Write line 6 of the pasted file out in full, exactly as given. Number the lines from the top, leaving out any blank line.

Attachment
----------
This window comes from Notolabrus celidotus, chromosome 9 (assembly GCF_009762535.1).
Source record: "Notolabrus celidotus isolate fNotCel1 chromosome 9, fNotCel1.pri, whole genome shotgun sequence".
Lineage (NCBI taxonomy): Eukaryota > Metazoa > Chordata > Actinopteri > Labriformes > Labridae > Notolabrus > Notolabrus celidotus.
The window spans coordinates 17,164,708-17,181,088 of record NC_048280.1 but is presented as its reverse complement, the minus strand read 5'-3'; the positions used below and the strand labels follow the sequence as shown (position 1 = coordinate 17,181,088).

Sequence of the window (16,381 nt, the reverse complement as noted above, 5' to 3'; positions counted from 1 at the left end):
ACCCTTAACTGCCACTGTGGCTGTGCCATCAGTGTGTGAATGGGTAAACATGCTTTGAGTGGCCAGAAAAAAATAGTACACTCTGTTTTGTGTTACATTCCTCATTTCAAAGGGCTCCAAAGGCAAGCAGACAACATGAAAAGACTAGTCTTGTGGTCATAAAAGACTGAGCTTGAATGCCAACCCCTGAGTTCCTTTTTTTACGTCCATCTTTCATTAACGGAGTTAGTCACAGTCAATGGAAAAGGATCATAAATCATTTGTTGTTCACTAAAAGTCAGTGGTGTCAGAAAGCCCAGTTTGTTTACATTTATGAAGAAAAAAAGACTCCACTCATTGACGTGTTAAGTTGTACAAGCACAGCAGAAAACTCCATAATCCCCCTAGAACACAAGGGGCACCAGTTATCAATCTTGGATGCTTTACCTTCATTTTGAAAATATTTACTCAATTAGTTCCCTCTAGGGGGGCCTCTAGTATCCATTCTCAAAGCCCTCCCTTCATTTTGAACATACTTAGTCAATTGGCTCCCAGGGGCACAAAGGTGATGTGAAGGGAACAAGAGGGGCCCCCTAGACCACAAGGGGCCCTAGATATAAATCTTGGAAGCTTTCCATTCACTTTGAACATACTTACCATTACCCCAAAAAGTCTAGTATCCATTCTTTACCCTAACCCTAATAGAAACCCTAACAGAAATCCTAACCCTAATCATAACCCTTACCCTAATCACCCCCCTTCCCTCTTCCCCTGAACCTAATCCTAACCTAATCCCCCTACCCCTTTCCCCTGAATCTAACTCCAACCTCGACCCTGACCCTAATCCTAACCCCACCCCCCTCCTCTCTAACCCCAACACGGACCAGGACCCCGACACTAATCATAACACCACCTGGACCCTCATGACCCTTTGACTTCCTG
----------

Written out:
ACCCTTAACTGCCACTGTGGCTGTGCCATCAGTGTGTGAATGGGTAAACATGCTTTGAGTGGCCAGAAAAAAATAGTACACTCTGTTTTGTGTTACATTCCTCATTTCAAAGGGCTCCAAAGGCAAGCAGACAACATGAAAAGACTAGTCTTGTGGTCATAAAAGACTGAGCTTGAATGCCAACCCCTGAGTTCCTTTTTTTACGTCCATCTTTCATTAACGGAGTTAGTCACAGTCAATGGAAAAGGATCATAAATCATTTGTTGTTCACTAAAAGTCAGTGGTGTCAGAAAGCCCAGTTTGTTTACATTTATGAAGAAAAAAAGACTCCACTCATTGACGTGTTAAGTTGTACAAGCACAGCAGAAAACTCCATAATCCCCCTAGAACACAAGGGGCACCAGTTATCAATCTTGGATGCTTTACCTTCATTTTGAAAATATTTACTCAATTAGTTCCCTCTAGGGGGGCCTCTAGTATCCATTCTCAAAGCCCTCCCTTCATTTTGAACATACTTAGTCAATTGGCTCCCAGGGGCACAAAGGTGATGTGAAGGGAACAAGAGGGGCCCCCTAGACCACAAGGGGCCCTAGATATAAATCTTGGAAGCTTTCCATTCACTTTGAACATACTTACCATTACCCCAAAAAGTCTAGTATCCATTCTTTACCCTAACCCTAATAGAAACCCTAACAGAAATCCTAACCCTAATCATAACCCTTACCCTAATCACCCCCCTTCCCTCTTCCCCTGAACCTAATCCTAACCTAATCCCCCTACCCCTTTCCCCTGAATCTAACTCCAACCTCGACCCTGACCCTAATCCTAACCCCACCCCCCTCCTCTCTAACCCCAACACGGACCAGGACCCCGACACTAATCATAACACCACCTGGACCCTCATGACCCTTTGACTTCCTG